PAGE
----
* As a Legal Requirement

Many companies are under legislative mandates to be non-discriminatory in their employment practices. Non-compliance with Equal Employment Opportunity or Affirmative Action legislation can result in fines and/or loss of contracts with government agencies. In the context of such legislation, it makes good business sense to utilize a diverse workforce.

* As a Marketing Strategy

Buying power, particularly in today's global economy, is represented by people from all walks of life (ethnicities, races, ages, abilities, genders, sexual orientations, etc.) To ensure that their products and services are designed to appeal to this diverse customer base, "smart" companies, are hiring people, from those walks of life - for their specialized insights and knowledge. Similarly, companies who interact directly with the public are finding increasingly important to have the makeup of their workforces reflect the makeup of their customer base.

* As a Business Communications Strategy

All companies are seeing a growing diversity in the workforces around them - their vendors, partners and customers. Companies that choose to retain homogenous workforces will likely find themselves increasingly ineffective in their external interactions and communications.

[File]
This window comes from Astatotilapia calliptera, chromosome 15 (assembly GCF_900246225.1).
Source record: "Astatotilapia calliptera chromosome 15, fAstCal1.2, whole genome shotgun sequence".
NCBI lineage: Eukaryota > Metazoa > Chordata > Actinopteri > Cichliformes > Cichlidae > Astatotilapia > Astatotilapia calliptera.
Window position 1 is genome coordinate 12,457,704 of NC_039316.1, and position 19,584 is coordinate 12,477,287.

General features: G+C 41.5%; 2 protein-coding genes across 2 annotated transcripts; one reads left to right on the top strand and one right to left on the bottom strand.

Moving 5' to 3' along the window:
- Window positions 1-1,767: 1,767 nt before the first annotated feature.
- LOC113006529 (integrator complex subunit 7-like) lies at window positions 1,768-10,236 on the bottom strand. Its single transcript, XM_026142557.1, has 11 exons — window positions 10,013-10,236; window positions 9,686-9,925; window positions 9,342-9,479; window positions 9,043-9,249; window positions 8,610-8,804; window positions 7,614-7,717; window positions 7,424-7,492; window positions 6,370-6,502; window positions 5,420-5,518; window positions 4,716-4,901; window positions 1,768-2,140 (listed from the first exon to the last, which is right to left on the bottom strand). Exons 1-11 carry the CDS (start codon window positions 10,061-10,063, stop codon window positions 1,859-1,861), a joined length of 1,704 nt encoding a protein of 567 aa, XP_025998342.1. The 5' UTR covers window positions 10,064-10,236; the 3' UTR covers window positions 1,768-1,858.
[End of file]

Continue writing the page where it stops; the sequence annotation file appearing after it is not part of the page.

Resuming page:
* As a Capacity-building Strategy

Companies that prosper have the capacity to effectively solve problems, rapidly adapt to new situations, readily identify new opportunities and quickly capitalize on them. The range of talent, experience, knowledge, insight, and imagination available in their workforces can measure this capacity. In recruiting employees, successful companies recognize conformity to the status quo as a distinct disadvantage. In addition to their job-specific abilities, employees are increasingly valued for the unique qualities and perspectives that they can also bring to the table.

* Increased Market share

Increased diversity among the workforce fosters large marketshareof diverse customers and those who intentionally buy from organization that promote diversity. Therefore, a diverse workforce can tackle increased diversity in the customer base effectively.

* Increased Market share